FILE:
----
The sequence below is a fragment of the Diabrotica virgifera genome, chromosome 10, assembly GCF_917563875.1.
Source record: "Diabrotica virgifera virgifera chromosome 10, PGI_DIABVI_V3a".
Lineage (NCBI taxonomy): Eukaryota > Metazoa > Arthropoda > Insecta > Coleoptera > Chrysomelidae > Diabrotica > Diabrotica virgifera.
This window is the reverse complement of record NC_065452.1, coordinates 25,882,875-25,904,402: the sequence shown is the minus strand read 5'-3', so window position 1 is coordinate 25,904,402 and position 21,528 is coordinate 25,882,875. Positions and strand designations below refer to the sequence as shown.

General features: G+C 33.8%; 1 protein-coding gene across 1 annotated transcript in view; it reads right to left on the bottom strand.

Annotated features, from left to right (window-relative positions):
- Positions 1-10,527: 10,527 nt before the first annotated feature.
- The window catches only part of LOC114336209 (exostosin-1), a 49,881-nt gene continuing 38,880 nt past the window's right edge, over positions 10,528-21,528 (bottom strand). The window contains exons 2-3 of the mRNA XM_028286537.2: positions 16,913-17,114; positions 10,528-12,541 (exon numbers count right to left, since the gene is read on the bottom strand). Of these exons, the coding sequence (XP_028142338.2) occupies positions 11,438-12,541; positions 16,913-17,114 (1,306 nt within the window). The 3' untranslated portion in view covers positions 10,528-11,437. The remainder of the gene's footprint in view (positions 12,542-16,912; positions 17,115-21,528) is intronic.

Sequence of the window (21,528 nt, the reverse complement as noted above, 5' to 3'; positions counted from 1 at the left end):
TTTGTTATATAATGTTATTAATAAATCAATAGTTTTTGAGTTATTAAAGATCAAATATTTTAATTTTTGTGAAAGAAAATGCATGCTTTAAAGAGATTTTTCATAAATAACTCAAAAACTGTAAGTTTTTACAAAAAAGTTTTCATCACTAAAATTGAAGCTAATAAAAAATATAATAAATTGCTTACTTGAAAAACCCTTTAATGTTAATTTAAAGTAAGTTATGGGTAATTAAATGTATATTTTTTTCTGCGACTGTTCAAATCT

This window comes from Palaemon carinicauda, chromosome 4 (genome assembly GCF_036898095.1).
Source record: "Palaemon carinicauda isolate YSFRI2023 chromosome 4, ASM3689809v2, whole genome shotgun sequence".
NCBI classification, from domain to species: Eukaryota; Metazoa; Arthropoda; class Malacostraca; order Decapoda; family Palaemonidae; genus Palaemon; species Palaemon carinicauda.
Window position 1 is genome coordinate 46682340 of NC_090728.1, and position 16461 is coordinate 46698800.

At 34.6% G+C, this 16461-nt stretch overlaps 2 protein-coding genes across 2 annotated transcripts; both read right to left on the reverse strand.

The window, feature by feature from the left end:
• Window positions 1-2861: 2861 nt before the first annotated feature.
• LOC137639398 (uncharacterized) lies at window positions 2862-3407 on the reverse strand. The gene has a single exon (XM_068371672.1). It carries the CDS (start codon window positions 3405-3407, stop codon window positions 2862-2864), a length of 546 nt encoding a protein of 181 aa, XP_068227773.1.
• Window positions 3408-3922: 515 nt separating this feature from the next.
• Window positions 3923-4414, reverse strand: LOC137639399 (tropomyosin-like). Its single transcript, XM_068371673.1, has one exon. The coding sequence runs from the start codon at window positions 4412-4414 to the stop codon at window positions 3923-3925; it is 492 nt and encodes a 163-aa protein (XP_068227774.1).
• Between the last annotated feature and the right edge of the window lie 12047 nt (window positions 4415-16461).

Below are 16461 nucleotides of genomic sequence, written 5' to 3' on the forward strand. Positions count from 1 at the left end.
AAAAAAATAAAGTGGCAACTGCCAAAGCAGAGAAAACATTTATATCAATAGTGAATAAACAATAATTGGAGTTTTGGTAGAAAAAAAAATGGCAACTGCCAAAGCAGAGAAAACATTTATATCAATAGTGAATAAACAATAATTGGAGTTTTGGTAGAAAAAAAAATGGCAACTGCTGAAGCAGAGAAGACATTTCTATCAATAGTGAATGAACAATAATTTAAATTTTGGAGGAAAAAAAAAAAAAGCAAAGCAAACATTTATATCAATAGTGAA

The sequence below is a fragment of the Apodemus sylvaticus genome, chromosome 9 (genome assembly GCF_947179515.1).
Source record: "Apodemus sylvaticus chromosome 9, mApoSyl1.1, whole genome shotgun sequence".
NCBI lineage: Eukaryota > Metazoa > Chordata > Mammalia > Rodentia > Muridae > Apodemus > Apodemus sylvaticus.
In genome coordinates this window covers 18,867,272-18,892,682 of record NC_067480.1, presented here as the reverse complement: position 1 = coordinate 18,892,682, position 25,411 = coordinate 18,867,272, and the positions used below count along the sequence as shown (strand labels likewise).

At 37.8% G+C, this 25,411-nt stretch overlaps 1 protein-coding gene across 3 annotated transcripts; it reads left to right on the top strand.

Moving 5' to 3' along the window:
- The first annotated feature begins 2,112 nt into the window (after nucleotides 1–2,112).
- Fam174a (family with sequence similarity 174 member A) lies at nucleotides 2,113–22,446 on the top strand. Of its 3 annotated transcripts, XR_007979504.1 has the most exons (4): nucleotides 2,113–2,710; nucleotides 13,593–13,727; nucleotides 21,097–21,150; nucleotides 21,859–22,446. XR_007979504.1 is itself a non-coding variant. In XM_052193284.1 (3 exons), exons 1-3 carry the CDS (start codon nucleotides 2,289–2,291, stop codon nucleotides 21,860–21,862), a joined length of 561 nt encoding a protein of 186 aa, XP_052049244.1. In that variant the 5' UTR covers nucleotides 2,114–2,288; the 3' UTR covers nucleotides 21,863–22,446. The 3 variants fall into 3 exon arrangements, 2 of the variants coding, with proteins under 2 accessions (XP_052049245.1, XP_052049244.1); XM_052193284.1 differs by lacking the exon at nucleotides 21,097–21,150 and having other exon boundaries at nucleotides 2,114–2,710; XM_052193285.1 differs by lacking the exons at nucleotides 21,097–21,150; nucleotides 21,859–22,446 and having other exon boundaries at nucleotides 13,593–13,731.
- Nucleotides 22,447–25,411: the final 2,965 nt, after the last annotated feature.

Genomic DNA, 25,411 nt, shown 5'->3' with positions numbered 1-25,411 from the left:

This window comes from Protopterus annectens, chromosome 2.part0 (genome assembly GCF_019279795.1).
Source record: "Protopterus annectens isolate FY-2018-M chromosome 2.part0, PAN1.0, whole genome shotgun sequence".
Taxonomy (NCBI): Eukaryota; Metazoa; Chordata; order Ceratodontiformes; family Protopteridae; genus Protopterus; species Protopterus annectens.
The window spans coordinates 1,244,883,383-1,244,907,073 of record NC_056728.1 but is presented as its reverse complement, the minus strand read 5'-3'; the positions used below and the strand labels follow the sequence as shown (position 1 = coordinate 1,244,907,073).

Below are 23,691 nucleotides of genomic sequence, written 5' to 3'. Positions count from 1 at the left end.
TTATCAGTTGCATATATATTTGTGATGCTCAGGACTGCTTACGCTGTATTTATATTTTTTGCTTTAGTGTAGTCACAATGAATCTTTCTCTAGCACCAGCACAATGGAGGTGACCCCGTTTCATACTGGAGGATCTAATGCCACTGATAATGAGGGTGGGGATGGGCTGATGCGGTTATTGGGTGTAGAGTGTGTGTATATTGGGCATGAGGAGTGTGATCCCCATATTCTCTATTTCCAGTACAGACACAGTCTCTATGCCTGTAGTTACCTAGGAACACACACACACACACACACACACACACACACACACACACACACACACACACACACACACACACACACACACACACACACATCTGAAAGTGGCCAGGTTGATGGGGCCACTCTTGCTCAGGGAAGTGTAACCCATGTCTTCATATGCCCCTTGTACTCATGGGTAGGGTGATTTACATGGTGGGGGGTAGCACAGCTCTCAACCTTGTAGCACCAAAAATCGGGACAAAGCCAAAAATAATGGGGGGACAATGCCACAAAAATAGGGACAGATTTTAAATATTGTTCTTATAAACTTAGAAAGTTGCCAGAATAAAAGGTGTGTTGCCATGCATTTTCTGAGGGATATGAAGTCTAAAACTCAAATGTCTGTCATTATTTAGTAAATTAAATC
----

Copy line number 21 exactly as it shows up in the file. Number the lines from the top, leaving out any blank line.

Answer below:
• Between the last annotated feature and the right edge of the window lie 12047 nt (window positions 4415-16461).